Now there's the threat of lightning and flash floods
After the crazy hot temperatures of the previous week, when cycling in the Haute Alpes we now have another weather phenomenon to deal with, the lottery of mid to late afternoon storms...
After the crazy temperatures of last week, we're back to more typical summer weather conditions in the Alps.
It was always going to happen; when the weather broke there was a very high percentage of storms and indeed that was the case last Sunday as we had a massive storm that lasted six or so hours.
And since Sunday we have had more of the same, so by at least 19:00 there's the ever-present rumbling of thunder.
What does happen though is that some parts of the valley will not receive as much rain as others and other valleys can suffer flash floods while elsewhere the storms are not so violent, as in the case of the Nevache Valley (photo above), which has been cut off twice in the past week due to landslides caused by flash floods.
Temperatures now in the morning are probably 10-15 degrees down on a similar time last week. As I type this at 09:35, there's not a cloud in the sky but the temperature is only 14.5C; this time last week it would have been 24.5C.
The cloudless sky, however, will slowly see clouds bubble up, and that is very much what to look out for when cycling in the Alps in the summer. Best to get out early in the morning; you might have to carry an extra layer and really, if at all possible plan your ride to be off the road by 14:00.
That said some days could well be storm-free, and the forecast will generally give you a good idea.
I tend to use Meteo Ciel, not least because over the years I understand the vagaries of what is portrayed, and combine that with looking out of the window!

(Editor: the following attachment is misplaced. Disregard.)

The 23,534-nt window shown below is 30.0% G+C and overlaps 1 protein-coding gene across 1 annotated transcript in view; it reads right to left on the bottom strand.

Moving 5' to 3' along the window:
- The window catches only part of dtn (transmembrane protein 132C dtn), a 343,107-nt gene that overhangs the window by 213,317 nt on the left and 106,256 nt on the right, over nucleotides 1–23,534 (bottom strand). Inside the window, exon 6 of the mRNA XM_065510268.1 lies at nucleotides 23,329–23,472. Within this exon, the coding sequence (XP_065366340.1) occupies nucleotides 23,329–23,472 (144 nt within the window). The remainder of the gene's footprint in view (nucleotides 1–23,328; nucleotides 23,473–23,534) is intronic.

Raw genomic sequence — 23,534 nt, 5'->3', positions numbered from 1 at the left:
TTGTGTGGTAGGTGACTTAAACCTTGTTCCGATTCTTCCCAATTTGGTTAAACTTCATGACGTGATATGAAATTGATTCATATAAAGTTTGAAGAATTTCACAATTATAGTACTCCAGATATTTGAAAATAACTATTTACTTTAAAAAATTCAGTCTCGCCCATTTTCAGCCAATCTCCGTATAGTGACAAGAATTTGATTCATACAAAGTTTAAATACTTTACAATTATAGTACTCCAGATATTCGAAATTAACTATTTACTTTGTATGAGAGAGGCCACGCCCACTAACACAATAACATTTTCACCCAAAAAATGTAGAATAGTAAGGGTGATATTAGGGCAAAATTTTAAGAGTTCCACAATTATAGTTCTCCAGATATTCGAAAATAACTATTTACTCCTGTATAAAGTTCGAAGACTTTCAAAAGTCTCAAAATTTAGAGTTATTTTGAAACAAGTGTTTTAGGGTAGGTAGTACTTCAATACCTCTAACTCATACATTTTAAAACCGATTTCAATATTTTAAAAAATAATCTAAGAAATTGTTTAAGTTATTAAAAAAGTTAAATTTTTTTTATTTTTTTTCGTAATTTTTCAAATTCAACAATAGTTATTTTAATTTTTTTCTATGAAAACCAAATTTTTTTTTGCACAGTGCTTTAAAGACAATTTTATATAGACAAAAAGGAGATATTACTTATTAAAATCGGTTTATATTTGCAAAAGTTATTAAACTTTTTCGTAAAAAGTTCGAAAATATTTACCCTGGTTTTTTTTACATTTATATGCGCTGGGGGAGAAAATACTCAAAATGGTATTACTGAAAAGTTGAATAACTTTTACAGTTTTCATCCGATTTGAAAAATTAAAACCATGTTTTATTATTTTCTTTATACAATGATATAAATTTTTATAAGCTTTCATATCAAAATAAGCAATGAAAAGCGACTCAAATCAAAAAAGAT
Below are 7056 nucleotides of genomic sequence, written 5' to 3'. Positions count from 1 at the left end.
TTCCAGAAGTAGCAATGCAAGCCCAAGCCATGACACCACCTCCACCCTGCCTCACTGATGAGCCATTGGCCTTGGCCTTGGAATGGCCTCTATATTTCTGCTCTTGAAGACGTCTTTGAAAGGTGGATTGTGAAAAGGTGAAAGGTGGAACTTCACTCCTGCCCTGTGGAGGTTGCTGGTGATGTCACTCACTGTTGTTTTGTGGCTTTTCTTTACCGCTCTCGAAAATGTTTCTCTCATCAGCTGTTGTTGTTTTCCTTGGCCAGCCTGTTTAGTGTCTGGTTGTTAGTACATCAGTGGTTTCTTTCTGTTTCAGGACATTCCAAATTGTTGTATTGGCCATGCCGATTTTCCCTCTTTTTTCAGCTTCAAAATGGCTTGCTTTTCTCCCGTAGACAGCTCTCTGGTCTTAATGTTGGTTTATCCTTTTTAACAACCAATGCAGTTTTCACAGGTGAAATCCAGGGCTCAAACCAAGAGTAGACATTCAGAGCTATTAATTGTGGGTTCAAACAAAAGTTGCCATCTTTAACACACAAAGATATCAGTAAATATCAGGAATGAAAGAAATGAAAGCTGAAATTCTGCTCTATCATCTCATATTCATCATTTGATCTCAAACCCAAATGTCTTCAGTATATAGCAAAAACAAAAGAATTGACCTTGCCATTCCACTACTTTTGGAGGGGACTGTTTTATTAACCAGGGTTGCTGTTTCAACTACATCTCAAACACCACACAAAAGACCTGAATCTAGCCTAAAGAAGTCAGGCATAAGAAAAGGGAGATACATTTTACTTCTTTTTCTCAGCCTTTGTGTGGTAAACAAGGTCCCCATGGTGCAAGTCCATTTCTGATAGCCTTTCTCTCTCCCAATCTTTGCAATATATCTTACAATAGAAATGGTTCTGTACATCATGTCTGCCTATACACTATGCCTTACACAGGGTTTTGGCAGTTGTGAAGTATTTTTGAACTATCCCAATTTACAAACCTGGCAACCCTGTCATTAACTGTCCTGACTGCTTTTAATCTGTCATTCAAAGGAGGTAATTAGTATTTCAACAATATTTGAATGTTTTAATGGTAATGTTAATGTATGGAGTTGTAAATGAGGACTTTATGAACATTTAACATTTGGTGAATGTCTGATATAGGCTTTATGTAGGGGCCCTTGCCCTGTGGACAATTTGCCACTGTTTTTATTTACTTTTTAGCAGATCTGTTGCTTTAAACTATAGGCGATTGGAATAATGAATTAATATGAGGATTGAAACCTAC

For instance, today Thursday (Jeudi) 4th, there is a high percent of storms from around 14:00 and you'll have a good idea of the likelihood of that by the amount of cloud that is bubbling up throughout the morning.
Whereas tomorrow, the forecast is for sun all day, and that usually is a good indicator, but again in the sunshine, by mid-afternoon temperatures could be in the 30s so again best to be on the road in the morning as opposed to the afternoon.
This is the Cols Reserves week when some of the legendary cols are only open to cyclists in the mornings.
Unfortunately, it's not quite what it used to be, as there is now huge pressure when closing roads for three hours, and this week the event on the Galibier was cancelled. Aside from the cancellations, the exact timing of when they might be closed is a bit of a French farce, as for the Izoard tomorrow one official site is saying 09:00 whilst another 08:30 and different people in the tourist office in the Queyras advising varying times.
Yesterday was the turn of the Col de Granon, and as ever it was a tough climb and was good that the road engineers had been up there clearing debris from mini landslides produced by the storms of the previous evening.
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